SEXUAL INTERCOURSE by Rose Boyt

SEXUAL INTERCOURSE

By
Email this review

KIRKUS REVIEW

Oedipal and Electra complexes among unlovely people in England--in a dreadful first novel by Freud's great-granddaughter. Desperately lonely Isobel lives with her tyrannical father, hoping to make something of her life and someday win his love. Her distant cousin Norman, who lives nearby with a mother who pampers him, is entirely content to be idle. While the two parents find partners and enter into passionate affairs, Isobel and Norman have sex once, in a garbage-strewn railway yard. Isobel becomes pregnant, refuses to marry Norman, and hopes a grandchild will cement the bond between her and her father. In the meantime, Norman is driven to his wit's end at the thought of losing his mother to her lover. The result is tragic--if the reader can be induced to care. Throughout, Boyt is often gleefully graphic, but whether describing the sex acts of people or of dogs, even when describing people, places and things, she focuses relentlessly on dirt, bodily exudations, disgust. In fact, when nothing loathsome happens, she points out the absence, as when ""No one burped or farted."" The diction of the narrative is often elevated, while the dialogue seems often to belong in comic-strip balloons. Occasionally, Isobel's voice takes over (sometimes for only a sentence or two) and narrates the story. Perhaps this method represents experimentation and serious literary intent; but the novel is so unappealing that it's easy to believe the author and/or editor simply stopped paying attention and lost track. A dismal try at grim humor.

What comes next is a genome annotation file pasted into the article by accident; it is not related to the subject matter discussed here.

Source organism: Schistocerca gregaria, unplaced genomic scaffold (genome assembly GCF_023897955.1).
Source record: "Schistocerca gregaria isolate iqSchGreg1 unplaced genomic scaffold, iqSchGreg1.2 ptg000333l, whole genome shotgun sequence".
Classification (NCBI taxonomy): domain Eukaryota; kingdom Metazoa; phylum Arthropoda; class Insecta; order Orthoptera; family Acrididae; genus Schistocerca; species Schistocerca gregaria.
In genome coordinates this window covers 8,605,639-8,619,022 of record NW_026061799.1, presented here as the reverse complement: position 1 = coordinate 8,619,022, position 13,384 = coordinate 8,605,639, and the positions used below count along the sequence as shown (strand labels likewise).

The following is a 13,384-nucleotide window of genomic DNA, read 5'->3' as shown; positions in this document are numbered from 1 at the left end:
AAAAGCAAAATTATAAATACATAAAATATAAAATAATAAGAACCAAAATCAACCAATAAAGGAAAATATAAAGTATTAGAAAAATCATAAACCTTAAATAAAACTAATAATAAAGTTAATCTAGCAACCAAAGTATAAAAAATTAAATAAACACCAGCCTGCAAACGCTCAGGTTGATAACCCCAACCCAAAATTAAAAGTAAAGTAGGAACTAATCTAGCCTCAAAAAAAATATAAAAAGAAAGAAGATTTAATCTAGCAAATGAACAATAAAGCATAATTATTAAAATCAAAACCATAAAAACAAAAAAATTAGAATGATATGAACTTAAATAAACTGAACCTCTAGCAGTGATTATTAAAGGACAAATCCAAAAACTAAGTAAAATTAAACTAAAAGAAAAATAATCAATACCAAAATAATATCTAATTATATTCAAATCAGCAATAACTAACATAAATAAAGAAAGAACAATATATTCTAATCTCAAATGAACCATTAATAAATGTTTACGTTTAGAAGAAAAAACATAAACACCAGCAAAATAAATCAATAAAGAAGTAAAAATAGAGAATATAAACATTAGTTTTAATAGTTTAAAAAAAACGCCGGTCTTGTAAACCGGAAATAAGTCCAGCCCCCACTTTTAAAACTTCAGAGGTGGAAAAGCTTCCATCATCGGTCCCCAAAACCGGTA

Pub Date: Sept. 12th, 1990
Publisher: Random House